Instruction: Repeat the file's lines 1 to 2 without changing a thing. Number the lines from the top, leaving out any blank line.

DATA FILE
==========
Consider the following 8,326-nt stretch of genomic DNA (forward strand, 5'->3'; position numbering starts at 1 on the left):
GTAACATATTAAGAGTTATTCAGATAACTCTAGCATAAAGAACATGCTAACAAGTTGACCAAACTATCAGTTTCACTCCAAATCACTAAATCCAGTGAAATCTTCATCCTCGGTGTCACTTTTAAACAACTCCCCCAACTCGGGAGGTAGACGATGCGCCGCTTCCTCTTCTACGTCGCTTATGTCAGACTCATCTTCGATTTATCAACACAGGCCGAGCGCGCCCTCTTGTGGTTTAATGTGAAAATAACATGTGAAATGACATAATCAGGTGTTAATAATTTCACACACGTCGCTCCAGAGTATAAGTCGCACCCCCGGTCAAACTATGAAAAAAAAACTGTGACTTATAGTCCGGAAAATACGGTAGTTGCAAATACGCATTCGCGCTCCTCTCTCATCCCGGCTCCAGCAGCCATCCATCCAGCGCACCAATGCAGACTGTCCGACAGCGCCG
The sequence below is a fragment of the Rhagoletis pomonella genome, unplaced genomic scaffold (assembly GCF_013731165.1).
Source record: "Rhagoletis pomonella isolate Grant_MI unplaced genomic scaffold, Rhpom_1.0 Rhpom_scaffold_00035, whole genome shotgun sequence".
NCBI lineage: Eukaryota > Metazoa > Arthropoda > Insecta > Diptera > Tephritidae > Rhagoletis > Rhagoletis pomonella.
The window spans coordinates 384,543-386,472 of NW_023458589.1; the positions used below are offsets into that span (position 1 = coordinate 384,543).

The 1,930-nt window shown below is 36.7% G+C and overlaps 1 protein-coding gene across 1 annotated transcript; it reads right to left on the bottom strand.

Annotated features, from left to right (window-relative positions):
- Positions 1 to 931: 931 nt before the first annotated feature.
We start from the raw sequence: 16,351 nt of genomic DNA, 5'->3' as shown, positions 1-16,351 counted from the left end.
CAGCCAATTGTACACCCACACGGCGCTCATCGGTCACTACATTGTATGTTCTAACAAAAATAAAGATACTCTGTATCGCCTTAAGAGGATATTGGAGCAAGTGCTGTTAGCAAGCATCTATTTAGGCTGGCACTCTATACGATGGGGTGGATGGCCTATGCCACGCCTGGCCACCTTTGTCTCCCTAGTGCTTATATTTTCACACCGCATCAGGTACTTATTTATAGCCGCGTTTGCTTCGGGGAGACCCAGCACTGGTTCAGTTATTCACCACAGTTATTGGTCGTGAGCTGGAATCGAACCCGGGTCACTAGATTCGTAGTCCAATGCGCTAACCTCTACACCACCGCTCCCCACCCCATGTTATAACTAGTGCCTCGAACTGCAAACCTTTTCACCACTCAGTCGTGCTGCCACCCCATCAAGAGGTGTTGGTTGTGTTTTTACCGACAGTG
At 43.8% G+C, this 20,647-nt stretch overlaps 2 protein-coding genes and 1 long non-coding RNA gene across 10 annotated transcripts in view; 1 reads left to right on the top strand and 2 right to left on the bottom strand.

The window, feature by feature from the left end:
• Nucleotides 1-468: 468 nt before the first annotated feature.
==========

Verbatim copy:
Consider the following 8,326-nt stretch of genomic DNA (forward strand, 5'->3'; position numbering starts at 1 on the left):
GTAACATATTAAGAGTTATTCAGATAACTCTAGCATAAAGAACATGCTAACAAGTTGACCAAACTATCAGTTTCACTCCAAATCACTAAATCCAGTGAAATCTTCATCCTCGGTGTCACTTTTAAACAACTCCCCCAACTCGGGAGGTAGACGATGCGCCGCTTCCTCTTCTACGTCGCTTATGTCAGACTCATCTTCGATTTATCAACACAGGCCGAGCGCGCCCTCTTGTGGTTTAATGTGAAAATAACATGTGAAATGACATAATCAGGTGTTAATAATTTCACACACGTCGCTCCAGAGTATAAGTCGCACCCCCGGTCAAACTATGAAAAAAAAACTGTGACTTATAGTCCGGAAAATACGGTAGTTGCAAATACGCATTCGCGCTCCTCTCTCATCCCGGCTCCAGCAGCCATCCATCCAGCGCACCAATGCAGACTGTCCGACAGCGCCG